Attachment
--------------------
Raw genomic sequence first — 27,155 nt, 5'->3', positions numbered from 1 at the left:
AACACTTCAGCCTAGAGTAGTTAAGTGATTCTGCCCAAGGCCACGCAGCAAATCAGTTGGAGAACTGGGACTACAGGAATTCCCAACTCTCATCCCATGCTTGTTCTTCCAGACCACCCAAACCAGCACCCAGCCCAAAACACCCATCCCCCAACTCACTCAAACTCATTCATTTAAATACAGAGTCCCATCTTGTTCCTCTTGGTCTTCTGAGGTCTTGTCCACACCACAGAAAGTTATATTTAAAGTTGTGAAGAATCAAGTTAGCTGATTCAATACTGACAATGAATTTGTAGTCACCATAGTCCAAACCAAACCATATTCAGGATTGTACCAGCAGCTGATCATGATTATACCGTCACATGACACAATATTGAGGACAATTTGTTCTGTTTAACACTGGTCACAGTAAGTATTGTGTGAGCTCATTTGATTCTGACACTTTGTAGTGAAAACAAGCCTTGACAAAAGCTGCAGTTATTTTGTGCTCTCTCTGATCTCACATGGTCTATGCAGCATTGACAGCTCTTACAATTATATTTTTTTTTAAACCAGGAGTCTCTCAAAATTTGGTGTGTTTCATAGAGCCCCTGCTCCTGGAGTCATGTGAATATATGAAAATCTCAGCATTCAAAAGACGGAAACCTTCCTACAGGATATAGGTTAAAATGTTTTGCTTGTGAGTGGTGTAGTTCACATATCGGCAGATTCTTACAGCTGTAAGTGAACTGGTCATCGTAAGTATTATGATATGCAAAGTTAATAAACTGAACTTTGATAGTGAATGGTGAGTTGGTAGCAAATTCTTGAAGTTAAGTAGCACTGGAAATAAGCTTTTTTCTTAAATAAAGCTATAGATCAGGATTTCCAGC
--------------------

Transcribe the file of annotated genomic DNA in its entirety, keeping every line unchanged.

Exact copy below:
Raw genomic sequence first — 27,155 nt, 5'->3', positions numbered from 1 at the left:
AACACTTCAGCCTAGAGTAGTTAAGTGATTCTGCCCAAGGCCACGCAGCAAATCAGTTGGAGAACTGGGACTACAGGAATTCCCAACTCTCATCCCATGCTTGTTCTTCCAGACCACCCAAACCAGCACCCAGCCCAAAACACCCATCCCCCAACTCACTCAAACTCATTCATTTAAATACAGAGTCCCATCTTGTTCCTCTTGGTCTTCTGAGGTCTTGTCCACACCACAGAAAGTTATATTTAAAGTTGTGAAGAATCAAGTTAGCTGATTCAATACTGACAATGAATTTGTAGTCACCATAGTCCAAACCAAACCATATTCAGGATTGTACCAGCAGCTGATCATGATTATACCGTCACATGACACAATATTGAGGACAATTTGTTCTGTTTAACACTGGTCACAGTAAGTATTGTGTGAGCTCATTTGATTCTGACACTTTGTAGTGAAAACAAGCCTTGACAAAAGCTGCAGTTATTTTGTGCTCTCTCTGATCTCACATGGTCTATGCAGCATTGACAGCTCTTACAATTATATTTTTTTTTAAACCAGGAGTCTCTCAAAATTTGGTGTGTTTCATAGAGCCCCTGCTCCTGGAGTCATGTGAATATATGAAAATCTCAGCATTCAAAAGACGGAAACCTTCCTACAGGATATAGGTTAAAATGTTTTGCTTGTGAGTGGTGTAGTTCACATATCGGCAGATTCTTACAGCTGTAAGTGAACTGGTCATCGTAAGTATTATGATATGCAAAGTTAATAAACTGAACTTTGATAGTGAATGGTGAGTTGGTAGCAAATTCTTGAAGTTAAGTAGCACTGGAAATAAGCTTTTTTCTTAAATAAAGCTATAGATCAGGATTTCCAGC